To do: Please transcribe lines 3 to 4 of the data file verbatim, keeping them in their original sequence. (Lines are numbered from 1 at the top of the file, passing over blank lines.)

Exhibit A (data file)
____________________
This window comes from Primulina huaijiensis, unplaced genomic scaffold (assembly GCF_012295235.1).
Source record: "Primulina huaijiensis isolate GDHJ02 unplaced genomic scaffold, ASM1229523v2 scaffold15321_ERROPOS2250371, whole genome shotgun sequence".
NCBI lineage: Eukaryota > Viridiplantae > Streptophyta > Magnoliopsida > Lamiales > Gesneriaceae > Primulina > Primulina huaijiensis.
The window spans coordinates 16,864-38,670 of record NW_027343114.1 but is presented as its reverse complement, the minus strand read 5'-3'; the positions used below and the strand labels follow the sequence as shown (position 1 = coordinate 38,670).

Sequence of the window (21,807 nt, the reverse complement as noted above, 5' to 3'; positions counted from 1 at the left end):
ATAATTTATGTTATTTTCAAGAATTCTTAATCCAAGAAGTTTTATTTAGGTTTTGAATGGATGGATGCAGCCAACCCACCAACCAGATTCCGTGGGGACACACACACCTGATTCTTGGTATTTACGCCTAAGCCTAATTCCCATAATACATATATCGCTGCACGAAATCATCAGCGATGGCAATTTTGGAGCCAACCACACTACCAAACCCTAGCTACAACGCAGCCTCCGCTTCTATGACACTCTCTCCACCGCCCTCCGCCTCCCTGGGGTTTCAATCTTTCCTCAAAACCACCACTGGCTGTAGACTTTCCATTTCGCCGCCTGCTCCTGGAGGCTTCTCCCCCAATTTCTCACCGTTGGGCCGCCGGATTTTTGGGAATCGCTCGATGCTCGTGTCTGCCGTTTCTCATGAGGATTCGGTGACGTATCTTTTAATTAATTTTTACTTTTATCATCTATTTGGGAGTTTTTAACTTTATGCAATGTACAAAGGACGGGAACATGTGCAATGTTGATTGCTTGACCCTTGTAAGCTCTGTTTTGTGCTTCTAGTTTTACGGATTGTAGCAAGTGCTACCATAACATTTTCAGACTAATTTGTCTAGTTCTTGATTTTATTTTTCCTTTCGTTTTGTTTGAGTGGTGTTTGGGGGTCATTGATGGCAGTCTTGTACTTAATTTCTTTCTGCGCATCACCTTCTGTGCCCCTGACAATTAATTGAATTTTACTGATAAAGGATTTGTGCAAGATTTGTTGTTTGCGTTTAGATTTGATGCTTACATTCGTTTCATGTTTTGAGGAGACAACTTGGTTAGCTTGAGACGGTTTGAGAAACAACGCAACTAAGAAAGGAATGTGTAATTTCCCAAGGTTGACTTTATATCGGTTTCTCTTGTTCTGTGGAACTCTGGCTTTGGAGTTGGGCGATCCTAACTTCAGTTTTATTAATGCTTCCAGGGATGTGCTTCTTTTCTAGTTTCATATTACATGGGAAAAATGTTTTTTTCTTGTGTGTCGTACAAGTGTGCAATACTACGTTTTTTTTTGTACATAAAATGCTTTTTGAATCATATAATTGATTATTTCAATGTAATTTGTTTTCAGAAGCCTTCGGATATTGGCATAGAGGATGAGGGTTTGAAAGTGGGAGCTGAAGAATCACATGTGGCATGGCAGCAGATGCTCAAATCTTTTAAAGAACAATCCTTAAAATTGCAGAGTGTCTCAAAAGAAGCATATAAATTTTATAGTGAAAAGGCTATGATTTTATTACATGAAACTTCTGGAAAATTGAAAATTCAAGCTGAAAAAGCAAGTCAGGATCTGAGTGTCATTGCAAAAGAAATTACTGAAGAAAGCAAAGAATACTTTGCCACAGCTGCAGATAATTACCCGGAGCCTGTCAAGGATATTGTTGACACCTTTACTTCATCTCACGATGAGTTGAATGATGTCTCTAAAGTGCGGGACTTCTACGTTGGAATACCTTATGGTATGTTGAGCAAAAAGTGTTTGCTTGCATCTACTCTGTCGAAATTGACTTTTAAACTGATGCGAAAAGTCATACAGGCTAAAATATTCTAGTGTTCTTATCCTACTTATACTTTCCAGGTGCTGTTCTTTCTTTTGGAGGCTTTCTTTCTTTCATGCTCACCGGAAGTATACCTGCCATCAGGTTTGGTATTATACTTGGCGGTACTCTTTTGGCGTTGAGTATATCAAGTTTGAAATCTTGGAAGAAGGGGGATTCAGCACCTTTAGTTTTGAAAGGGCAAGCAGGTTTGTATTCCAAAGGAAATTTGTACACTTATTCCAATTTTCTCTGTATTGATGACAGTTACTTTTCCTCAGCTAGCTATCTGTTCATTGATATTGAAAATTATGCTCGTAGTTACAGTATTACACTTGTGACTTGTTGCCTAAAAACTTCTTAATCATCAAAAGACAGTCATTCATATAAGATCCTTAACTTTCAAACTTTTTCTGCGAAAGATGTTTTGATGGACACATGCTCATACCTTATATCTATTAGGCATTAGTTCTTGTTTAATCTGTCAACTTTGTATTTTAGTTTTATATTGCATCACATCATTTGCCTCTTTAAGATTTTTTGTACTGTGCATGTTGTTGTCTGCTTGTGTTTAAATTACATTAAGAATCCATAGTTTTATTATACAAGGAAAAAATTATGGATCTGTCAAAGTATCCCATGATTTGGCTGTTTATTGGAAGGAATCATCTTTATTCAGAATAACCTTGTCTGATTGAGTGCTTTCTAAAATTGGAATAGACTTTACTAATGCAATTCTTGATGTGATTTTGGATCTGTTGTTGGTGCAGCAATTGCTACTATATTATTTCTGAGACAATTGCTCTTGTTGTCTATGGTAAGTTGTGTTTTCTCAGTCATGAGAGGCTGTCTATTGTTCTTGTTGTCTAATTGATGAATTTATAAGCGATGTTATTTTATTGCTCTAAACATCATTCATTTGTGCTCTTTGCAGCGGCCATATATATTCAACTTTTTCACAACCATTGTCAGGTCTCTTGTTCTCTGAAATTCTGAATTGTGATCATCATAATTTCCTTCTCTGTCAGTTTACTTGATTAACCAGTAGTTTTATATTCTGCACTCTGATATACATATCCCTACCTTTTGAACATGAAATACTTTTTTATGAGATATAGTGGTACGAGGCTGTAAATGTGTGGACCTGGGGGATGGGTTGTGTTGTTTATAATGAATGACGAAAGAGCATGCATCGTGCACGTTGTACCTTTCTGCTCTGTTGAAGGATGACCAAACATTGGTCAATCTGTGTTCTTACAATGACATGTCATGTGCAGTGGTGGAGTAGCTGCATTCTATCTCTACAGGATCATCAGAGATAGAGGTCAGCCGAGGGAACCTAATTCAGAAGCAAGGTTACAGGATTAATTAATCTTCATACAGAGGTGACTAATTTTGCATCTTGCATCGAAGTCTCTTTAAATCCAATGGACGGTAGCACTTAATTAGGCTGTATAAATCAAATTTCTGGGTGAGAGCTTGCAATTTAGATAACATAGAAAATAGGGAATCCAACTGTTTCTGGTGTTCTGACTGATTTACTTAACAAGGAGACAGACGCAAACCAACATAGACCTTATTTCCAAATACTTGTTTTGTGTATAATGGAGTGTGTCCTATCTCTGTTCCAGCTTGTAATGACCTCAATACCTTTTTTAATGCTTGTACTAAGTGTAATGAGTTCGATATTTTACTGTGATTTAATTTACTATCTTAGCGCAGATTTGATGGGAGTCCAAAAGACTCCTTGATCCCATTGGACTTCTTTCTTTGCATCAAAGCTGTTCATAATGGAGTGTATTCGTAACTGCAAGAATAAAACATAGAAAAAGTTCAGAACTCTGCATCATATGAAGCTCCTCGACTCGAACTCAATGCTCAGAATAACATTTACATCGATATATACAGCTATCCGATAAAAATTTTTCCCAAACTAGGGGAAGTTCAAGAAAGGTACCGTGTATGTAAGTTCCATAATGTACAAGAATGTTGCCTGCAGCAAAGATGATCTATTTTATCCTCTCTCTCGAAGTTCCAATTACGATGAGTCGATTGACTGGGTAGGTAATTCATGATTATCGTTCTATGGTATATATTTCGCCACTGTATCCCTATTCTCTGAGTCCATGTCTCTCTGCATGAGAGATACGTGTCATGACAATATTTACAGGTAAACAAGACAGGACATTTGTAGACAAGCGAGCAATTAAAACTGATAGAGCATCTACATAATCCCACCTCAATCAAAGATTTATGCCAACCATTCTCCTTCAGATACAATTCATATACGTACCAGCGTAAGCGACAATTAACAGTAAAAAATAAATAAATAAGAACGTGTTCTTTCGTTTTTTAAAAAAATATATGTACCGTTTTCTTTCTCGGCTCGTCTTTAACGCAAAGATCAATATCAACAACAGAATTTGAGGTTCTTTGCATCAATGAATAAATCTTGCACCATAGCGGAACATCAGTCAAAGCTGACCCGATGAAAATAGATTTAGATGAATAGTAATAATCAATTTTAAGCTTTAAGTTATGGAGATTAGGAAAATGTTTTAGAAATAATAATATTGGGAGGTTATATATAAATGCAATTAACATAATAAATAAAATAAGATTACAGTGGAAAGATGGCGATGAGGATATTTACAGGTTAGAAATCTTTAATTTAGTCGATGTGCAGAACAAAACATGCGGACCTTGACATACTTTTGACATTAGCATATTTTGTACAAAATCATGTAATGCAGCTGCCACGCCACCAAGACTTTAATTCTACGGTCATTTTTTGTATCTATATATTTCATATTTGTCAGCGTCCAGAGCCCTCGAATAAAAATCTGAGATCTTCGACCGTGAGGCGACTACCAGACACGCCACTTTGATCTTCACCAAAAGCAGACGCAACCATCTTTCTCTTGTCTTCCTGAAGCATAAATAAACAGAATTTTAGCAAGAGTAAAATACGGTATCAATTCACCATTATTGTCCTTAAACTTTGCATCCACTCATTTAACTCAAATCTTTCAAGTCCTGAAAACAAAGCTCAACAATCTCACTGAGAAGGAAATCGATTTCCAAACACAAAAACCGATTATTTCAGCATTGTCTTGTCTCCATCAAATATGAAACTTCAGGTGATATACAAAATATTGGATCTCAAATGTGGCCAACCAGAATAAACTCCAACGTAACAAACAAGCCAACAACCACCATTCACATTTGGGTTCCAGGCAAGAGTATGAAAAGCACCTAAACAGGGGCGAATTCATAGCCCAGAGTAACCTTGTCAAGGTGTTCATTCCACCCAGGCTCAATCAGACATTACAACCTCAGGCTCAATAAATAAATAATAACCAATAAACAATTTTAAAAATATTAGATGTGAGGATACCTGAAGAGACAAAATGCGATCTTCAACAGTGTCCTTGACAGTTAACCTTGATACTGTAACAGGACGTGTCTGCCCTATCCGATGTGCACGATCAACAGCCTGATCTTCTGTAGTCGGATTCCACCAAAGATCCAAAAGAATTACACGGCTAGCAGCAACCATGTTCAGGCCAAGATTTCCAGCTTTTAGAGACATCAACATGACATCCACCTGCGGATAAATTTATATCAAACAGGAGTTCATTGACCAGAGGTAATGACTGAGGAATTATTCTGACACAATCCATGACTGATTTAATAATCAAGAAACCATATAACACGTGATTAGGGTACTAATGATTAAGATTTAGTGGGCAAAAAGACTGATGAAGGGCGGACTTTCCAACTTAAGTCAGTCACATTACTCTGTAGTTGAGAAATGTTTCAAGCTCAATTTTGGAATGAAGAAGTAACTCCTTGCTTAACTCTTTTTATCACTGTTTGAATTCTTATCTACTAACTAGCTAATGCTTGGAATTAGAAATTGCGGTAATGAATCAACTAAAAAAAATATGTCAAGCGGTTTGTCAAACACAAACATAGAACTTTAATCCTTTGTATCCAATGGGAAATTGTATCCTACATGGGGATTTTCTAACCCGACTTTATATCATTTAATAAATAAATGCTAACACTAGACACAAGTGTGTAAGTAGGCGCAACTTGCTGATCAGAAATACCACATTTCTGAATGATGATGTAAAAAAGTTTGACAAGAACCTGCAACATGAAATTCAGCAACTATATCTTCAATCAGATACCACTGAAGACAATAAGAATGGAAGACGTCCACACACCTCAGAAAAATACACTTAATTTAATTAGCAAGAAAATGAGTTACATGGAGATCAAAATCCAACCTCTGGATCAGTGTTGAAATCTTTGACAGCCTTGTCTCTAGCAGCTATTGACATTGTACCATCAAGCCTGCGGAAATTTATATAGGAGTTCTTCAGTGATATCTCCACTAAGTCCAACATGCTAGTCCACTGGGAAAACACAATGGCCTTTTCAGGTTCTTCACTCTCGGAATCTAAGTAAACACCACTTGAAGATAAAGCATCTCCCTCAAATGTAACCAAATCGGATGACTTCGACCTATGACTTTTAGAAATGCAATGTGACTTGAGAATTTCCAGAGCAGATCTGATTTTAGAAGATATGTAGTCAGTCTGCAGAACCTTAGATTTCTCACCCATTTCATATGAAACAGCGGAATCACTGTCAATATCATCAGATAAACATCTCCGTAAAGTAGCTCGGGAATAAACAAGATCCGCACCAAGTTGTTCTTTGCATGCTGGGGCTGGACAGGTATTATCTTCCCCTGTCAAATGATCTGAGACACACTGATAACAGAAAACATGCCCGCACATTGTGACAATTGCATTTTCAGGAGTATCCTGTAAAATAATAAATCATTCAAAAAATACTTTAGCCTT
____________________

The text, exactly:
NCBI lineage: Eukaryota > Viridiplantae > Streptophyta > Magnoliopsida > Lamiales > Gesneriaceae > Primulina > Primulina huaijiensis.
The window spans coordinates 16,864-38,670 of record NW_027343114.1 but is presented as its reverse complement, the minus strand read 5'-3'; the positions used below and the strand labels follow the sequence as shown (position 1 = coordinate 38,670).